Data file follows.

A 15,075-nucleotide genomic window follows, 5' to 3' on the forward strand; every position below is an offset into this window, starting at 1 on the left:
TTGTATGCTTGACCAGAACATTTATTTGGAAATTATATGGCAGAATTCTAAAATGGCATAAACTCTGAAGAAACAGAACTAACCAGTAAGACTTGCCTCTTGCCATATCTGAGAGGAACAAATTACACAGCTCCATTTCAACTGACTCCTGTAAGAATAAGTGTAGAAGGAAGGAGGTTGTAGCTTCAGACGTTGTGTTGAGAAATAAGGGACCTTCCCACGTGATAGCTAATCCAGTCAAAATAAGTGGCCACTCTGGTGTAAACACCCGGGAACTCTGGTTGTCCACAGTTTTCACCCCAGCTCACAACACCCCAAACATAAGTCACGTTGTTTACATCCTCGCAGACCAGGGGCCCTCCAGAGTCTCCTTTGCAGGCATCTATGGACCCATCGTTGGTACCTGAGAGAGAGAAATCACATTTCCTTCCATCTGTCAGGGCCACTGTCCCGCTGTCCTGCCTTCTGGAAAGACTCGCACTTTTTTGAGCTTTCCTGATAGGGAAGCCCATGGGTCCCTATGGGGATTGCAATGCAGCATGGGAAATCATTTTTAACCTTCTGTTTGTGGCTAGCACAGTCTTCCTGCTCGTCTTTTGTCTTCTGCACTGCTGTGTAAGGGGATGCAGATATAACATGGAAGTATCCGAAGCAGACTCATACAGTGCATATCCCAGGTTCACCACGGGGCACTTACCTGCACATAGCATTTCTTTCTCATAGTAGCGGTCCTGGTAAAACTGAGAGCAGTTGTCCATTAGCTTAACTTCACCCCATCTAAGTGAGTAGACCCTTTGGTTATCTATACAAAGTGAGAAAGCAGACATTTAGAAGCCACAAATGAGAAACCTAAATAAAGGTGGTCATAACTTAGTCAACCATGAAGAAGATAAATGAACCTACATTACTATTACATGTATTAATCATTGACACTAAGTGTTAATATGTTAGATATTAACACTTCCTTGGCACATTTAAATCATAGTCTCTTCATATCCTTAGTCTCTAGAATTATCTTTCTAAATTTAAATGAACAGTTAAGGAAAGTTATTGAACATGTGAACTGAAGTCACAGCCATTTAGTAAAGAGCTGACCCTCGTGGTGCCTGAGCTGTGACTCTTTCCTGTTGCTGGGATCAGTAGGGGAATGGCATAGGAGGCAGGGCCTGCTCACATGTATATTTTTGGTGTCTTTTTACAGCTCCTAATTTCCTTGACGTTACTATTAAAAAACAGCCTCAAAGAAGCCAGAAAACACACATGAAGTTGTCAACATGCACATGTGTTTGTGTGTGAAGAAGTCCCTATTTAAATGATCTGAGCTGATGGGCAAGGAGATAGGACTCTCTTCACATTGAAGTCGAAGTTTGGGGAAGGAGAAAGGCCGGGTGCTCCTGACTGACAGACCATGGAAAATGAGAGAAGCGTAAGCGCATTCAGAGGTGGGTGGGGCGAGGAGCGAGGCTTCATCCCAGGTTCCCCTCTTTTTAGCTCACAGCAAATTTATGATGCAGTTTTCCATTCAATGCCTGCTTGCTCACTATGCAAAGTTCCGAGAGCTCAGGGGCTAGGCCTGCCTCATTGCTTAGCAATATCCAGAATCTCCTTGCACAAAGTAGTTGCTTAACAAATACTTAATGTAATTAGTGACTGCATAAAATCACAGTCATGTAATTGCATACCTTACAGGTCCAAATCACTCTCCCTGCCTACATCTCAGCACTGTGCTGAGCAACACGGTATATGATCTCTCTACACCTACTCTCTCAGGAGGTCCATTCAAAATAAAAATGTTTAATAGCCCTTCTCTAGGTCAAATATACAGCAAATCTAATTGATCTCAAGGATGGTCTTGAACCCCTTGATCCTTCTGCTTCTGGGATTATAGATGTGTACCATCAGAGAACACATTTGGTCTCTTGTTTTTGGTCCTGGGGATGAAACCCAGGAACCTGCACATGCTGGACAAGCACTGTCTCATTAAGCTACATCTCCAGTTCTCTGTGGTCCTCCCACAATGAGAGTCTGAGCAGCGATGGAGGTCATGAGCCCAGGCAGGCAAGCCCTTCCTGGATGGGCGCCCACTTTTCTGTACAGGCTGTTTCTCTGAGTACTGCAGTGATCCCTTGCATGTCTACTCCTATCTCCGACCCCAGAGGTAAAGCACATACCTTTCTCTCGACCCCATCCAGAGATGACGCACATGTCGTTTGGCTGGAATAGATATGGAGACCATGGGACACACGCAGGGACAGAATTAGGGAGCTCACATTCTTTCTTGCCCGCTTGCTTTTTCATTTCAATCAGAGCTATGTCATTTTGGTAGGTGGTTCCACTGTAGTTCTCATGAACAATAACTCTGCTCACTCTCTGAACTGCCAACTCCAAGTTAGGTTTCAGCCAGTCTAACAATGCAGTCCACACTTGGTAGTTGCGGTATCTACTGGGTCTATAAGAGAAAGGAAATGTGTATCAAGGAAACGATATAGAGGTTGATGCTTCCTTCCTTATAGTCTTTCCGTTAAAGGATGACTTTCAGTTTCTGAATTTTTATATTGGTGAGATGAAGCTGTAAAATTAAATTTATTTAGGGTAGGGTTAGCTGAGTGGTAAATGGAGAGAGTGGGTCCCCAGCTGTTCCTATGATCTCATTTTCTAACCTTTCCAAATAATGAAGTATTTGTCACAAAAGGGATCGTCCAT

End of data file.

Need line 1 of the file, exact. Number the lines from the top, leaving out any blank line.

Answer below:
A 15,075-nucleotide genomic window follows, 5' to 3' on the forward strand; every position below is an offset into this window, starting at 1 on the left: